When I first started making bath & body products, nothing captivated me more than emulsified products like lotions and hair conditioners. I spent days scouring my favourite fora, suppliers’ sites, and manufacturers’ formularies looking for recipes I could try next. I’d find a lotion recipe entitled something lovely like “Sweet almond & aloe body cream”, rush down to my local supplier to buy all the ingredients, then rush back to my workshop to make it. Then I’d find another one, “Apricot kernel & shea butter hand lotion” or “Grapeseed oil & mango butter foot soother”, and I couldn’t wait to get all the ingredients to make those, too.
One day, when planning my shopping list for a new recipe, I realized that the only difference between this one and another one was the type of oil. Same emulsifier, same thickener, same amount of water. Was it possible that substituting one oil for another had no impact on the chemistry of the lotion or the emulsification process? Could I use one of the oils I had at home instead of buying yet another new one? What differences would one oil make over another?
I was astonished to find that in almost every recipe you’ll make in your workshop, you can substitute an oil for an oil, a butter for a butter, and even a butter for an oil and vice versa, and still make something great. The change may lead to alterations of the physical properties of the product – changes in viscosity, skin feel, colour, texture, stiffness, and shelf life – but it’s unlikely to lead to a failed lotion that won’t emulsify well.
I say “almost all the recipes” because there’s bound to be an exception, although I’ve only found one so far. Beeswax is partially soluble in castor oil, and when they are combined they form a viscous system that can be used in lipsticks to keep colours from creeping into those fine lines around your lips or to make a non-petroleum jelly.
Although it might seem like ingredients like cocoa butter and olive oil have little in common, they’re very similar. All our oils and butters contain triglycerides, fatty acids connected by a glycerin backbone. They’re all non-polar, hydrophobic (water hating), and lipophilic (oil loving). (Water is polar, which is why the two won’t mix without an emulsifier.)
The types of fatty acids in an oil determines some of its characteristics. Butters or fats that are solid at room temperature will contain a lot more palmitic or stearic acid, both straight chain fatty acids, than liquid oils, which contain more oleic, linoleic, and linolenic fatty acids. (Coconut and babassu oils are solid at room temperature, so they are both fats. Jojoba oil is technically a wax.) A liquid oil with more palmitic or stearic acid, like baobab oil, will be thicker than one that contains very little, like meadowfoam seed oil.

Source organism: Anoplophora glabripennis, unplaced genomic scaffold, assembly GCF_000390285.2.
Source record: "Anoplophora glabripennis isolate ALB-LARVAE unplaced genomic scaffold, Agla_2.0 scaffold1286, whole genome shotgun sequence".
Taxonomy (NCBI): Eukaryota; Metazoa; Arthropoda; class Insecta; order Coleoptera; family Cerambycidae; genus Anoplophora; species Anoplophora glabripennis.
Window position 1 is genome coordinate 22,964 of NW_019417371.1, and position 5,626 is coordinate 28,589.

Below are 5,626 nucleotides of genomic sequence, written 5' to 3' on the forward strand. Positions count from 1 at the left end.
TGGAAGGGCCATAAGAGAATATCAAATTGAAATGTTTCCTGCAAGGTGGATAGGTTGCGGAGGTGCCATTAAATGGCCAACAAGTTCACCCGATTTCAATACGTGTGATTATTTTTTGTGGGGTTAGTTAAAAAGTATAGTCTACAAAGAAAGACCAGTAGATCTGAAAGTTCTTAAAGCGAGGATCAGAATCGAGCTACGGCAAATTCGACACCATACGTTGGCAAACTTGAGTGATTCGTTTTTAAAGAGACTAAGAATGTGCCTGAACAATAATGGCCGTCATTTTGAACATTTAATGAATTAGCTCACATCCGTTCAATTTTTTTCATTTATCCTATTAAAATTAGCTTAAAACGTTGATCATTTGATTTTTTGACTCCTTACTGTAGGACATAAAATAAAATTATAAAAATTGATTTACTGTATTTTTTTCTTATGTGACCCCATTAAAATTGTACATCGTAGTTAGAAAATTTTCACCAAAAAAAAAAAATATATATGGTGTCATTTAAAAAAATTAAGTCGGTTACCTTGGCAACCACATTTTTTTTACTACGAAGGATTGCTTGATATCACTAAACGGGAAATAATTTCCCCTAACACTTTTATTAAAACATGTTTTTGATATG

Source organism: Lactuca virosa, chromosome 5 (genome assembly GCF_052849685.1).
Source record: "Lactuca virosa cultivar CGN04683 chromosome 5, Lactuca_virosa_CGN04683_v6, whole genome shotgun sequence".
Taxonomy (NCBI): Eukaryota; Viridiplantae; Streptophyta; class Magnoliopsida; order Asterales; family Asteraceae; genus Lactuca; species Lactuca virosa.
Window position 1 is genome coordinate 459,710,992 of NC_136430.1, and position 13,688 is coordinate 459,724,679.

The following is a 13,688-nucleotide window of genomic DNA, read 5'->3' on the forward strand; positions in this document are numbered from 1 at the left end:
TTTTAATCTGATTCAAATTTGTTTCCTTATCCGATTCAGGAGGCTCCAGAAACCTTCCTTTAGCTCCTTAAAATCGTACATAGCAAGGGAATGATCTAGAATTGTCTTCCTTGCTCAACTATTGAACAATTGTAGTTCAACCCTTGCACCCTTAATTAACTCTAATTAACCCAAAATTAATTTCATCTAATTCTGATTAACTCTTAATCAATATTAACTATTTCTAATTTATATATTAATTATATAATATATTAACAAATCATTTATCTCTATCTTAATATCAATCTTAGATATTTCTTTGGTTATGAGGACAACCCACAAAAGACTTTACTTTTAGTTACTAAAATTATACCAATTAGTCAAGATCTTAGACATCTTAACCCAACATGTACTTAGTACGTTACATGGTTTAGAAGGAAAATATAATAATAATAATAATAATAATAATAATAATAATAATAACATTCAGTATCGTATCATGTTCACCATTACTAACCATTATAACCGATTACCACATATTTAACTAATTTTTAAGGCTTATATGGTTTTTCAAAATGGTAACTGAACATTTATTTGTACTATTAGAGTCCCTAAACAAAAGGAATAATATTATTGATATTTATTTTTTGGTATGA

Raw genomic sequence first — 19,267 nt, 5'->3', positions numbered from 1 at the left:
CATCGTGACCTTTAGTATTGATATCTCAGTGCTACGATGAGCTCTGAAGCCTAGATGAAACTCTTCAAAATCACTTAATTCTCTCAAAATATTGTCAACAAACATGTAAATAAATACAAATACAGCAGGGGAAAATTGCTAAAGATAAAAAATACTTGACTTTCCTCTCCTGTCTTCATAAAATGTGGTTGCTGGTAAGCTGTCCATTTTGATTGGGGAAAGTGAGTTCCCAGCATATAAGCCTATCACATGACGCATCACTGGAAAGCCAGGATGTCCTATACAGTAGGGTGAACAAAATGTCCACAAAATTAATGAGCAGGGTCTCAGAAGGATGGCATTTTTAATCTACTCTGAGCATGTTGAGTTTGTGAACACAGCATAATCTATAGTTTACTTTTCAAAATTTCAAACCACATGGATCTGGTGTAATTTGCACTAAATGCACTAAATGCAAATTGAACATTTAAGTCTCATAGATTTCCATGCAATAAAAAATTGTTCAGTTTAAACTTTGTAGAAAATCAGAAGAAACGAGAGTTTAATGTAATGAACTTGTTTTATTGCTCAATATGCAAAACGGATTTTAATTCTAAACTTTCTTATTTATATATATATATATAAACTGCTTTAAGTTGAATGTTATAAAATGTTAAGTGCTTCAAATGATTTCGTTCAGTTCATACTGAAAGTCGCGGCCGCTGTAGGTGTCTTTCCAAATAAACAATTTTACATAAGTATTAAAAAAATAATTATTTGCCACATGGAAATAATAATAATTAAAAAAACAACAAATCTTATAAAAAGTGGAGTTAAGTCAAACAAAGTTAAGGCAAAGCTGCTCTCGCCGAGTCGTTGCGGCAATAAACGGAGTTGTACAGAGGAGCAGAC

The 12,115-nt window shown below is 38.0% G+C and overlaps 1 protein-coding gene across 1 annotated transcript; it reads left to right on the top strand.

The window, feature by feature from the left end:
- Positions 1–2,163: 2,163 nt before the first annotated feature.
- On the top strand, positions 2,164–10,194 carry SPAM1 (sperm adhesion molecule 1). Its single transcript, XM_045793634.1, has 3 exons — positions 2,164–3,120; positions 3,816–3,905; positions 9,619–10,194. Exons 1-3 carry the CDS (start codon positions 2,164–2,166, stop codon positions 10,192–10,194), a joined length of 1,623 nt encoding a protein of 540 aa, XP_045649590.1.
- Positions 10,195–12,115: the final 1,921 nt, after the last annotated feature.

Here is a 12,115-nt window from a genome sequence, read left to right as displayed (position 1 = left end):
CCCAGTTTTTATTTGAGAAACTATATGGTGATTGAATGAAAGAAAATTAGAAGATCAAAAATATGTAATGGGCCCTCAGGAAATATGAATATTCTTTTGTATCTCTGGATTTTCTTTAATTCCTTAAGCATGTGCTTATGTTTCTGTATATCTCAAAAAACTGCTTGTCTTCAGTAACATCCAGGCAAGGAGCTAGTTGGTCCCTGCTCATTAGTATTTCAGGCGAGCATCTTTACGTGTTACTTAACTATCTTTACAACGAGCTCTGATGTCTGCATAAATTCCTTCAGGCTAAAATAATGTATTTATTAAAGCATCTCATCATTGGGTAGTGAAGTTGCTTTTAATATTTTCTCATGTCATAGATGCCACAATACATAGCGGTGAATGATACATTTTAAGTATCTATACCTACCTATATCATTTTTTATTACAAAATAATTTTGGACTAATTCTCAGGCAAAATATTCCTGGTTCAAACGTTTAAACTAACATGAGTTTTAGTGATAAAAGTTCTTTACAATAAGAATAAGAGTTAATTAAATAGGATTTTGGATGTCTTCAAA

Other compounds found in our oils, like phytosterols (unsaponifiable portions), polyphenols, and fat soluble vitamins help determine whether the oil feels greasy or dry, the colour, and the shelf life.
Can switching the oil or butter in a lotion really make that much difference? It can! A lotion made with apricot kernel oil and shea butter will produce a medium weight, quite greasy feeling product that stays on your skin for quite some time. If you use hazelnut oil and shea butter, you’ll still have a medium weight lotion that doesn’t absorb quickly, but it’ll feel a little less greasy. Substitute babassu oil for the shea, and you’ll create a lighter weight, silky and non-greasy feeling lotion that absorbs quicker and doesn’t leave behind a lot of shine on your skin. Each change will create a small variation that you should record for future reference.
When you’re switching one oil for another, also consider the impact the colour of the oil can have on your product. One of my favourite recipes is my conditioning hair custard, named after the yellow-orange tinge caused by the the 5% sea buckthorn oil I use in the heated oil phase. It’s fine for a rinse off hair product, but it might not be desirable in a leave-on facial or body moisturizer, anhydrous serum or whipped butter, or eye gel. Dark oils like unrefined hemp seed oil, sea buckthorn oil, rosehip oil, and carrot tissue oil may colour your product and your skin thanks to high levels of carotenoids, a type of polyphenol, which can vary from batch to batch. My recommendation is to try the oil diluted in a lighter carrier oil – soy bean, sunflower, fractionated coconut, sweet almond, or apricot kernel oil – at the amount you’ll be using it in the recipe, and do a patch test for at least a few days to see the impact.
How can you predict how an oil or butter will alter your recipe? Try it! Make a small batch – I don’t suggest more than 100 to 200 grams or 4 to 8 ounces by weight – and see what happens! Make loads of notes about how the product differed from the original version. As you make alterations, you’ll learn what each oil or butter brings to the product. Get to know what each oil or butter brings to your product, and soon you’ll be able to make an educated guess about what might happen with a change.